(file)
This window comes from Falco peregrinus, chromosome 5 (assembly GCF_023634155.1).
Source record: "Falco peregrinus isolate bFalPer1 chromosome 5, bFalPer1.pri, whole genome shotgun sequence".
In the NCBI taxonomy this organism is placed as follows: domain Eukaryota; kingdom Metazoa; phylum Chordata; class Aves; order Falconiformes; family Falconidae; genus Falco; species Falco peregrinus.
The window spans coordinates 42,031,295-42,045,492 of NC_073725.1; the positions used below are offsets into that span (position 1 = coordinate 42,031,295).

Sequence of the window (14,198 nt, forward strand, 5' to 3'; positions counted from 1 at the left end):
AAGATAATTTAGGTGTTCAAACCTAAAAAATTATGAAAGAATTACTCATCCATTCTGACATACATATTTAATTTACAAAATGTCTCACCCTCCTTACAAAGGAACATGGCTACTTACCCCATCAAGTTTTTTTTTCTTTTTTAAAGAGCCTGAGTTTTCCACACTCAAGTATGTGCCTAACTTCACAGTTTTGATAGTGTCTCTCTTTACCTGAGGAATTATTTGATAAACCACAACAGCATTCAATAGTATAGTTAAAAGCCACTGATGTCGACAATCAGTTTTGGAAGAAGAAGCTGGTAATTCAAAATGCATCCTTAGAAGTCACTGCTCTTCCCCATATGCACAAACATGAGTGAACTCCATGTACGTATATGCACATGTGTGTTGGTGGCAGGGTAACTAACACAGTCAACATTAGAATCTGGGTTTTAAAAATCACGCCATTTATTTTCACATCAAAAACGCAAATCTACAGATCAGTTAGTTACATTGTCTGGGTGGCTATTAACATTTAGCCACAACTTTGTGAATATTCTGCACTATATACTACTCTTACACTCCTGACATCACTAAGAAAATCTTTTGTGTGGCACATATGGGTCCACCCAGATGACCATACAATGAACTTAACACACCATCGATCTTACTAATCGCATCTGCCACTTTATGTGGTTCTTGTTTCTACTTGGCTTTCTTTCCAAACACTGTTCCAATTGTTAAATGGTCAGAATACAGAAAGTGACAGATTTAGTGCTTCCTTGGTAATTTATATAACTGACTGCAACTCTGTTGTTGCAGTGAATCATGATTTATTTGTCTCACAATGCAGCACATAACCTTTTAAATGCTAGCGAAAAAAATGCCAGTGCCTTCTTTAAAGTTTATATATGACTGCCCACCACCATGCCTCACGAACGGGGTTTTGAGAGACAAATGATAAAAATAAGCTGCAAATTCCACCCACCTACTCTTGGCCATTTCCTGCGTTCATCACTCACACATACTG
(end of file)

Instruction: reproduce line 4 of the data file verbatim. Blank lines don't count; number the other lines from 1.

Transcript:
The window spans coordinates 42,031,295-42,045,492 of NC_073725.1; the positions used below are offsets into that span (position 1 = coordinate 42,031,295).